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Nov/Dec 2009

Flu Season Is Here - Connections - Nov/Dec 2009 - CF Foundation
To help reduce the spread of germs,
you should use a tissue when
coughing or sneezing, then clean
your hands.
Flu Season Is Here — Are You Ready?

This year’s flu season is different from years past. Not only does everyone have to remember to get their seasonal flu shot, but many people, including those with cystic fibrosis who are “at high risk,” also have to get vaccinated for the new H1N1 flu.

H1N1 flu is the specific type of virus that is causing the current flu pandemic, or worldwide infection. It has also been called “swine flu.”

The Centers for Disease Control and Prevention (CDC) has determined that the 2009 H1N1 flu virus spreads easily between people. Like seasonal flu, H1N1 flu may cause a worsening of chronic medical conditions, like cystic fibrosis.

If you have CF and you or your child with CF have the following symptoms, seek immediate medical attention: fast breathing or trouble breathing, not waking up or interacting, pain or pressure in the chest or abdomen, sudden dizziness or confusion.

Reducing Your Risk

People with CF and those who live in the same household are encouraged to:

  1. Get the H1N1 flu vaccine.
    • Based on information from the CDC, the CF Foundation and its Influenza Advisory Group have identified all people with CF and those who live in the same household as “high risk.” This means that people with CF and their household members should get the H1N1 vaccine as soon as possible.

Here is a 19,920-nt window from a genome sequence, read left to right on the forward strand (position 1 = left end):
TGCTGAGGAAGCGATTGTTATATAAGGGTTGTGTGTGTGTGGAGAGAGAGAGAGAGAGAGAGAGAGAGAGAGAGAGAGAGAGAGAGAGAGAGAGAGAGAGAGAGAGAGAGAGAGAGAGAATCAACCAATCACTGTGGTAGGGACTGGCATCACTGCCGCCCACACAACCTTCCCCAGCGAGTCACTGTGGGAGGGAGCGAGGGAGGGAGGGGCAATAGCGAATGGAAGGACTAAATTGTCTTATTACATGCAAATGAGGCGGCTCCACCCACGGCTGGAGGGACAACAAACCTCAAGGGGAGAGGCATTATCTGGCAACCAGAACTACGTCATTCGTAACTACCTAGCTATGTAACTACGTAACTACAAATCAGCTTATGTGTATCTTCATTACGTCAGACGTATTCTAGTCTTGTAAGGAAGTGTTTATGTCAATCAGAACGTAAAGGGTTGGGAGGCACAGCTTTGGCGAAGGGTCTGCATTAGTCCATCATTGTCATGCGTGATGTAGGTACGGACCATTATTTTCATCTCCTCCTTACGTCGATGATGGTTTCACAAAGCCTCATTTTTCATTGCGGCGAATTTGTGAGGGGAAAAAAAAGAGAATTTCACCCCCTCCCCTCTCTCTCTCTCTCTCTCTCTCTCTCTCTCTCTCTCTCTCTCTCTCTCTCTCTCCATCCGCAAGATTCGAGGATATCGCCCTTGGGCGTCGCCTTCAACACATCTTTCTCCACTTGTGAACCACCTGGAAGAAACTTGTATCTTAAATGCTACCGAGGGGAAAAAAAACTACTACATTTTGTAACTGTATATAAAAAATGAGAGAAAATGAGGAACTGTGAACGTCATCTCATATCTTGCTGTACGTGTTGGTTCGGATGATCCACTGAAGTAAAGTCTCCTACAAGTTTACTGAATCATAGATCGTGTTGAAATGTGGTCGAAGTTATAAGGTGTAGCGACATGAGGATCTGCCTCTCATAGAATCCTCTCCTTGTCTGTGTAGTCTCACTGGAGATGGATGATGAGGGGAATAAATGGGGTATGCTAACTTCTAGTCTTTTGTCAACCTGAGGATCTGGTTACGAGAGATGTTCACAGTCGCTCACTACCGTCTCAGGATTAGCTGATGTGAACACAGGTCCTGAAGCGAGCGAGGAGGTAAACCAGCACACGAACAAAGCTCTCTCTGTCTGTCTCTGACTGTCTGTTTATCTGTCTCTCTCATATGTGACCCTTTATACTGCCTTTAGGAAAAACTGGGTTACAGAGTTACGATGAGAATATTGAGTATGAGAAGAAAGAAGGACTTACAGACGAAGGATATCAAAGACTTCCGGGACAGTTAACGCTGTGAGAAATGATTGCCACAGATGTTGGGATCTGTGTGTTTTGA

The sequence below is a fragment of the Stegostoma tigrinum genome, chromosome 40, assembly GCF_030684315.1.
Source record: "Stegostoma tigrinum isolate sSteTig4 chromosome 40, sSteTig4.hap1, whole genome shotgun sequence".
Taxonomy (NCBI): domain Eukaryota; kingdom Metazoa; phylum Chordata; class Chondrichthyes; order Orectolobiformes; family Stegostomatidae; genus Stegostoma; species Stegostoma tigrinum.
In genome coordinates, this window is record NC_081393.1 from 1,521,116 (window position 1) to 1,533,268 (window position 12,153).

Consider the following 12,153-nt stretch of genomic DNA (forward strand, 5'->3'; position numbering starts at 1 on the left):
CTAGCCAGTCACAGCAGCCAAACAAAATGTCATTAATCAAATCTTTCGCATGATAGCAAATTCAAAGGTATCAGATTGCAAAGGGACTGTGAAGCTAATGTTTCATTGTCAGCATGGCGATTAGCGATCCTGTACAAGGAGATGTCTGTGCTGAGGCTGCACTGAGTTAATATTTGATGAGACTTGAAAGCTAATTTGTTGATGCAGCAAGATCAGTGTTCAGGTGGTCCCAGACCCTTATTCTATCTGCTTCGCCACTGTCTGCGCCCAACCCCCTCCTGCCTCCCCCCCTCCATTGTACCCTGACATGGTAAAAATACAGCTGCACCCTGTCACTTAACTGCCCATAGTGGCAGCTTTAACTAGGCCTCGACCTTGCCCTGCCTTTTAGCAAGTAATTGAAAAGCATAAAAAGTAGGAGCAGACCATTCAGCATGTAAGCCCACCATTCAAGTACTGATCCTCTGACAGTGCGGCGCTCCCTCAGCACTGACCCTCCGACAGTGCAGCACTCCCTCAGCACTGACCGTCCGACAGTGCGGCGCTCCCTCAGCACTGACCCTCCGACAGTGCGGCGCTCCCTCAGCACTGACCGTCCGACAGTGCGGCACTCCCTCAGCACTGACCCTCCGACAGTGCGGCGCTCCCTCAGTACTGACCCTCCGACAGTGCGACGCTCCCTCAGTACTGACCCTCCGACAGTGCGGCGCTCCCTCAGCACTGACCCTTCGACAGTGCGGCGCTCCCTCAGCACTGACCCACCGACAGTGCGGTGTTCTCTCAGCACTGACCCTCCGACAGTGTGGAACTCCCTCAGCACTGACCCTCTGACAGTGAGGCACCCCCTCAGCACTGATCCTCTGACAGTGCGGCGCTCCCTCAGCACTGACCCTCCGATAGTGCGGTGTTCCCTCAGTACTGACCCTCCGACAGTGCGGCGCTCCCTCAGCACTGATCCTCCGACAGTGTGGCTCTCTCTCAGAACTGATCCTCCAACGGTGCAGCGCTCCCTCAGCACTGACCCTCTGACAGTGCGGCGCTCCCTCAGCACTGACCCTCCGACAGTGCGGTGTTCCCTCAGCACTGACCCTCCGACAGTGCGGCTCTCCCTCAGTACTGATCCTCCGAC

2. Get the seasonal flu vaccine.

  3. Minimize the spread of germs by:
    • Cleaning your hands often with soap and water or using alcohol-based hand gels.
    • Using a tissue when coughing or sneezing, then cleaning your hands.
    • Avoiding touching your eyes, nose and mouth since germs are spread that way.
    • Staying away from others if you are ill.

  4. Watch for symptoms of the flu and if they appear, call your doctor. Symptoms include:
    • Body aches and headache
    • Fatigue
    • Fever and chills
    • Increased cough
    • Sore throat

  5. If you get a fever, call your doctor immediately – whether you have received the H1N1 vaccine or not. A fever is defined as 100.4 degrees Fahrenheit or 38 degrees Celsius.

If your doctor thinks you have influenza, he may treat you with Tamiflu® to reduce the severity and duration of your infection.

Getting the Vaccine

Production of the H1N1 vaccine has been slower than expected. However, distribution of the H1N1 flu vaccine is underway in all states.

To find out where you can get the H1N1 vaccination:

Please note, the fastest way to get the H1N1 vaccine may not be through your CF care center.

  • Call your primary care physician and ask if they are offering the H1N1 vaccine.
  • Call your CF care center and ask if they are offering the H1N1 vaccine.
  • Refer to the H1N1 flu map for state-specific information on H1N1 flu vaccination or find your State Health Department to get local information.

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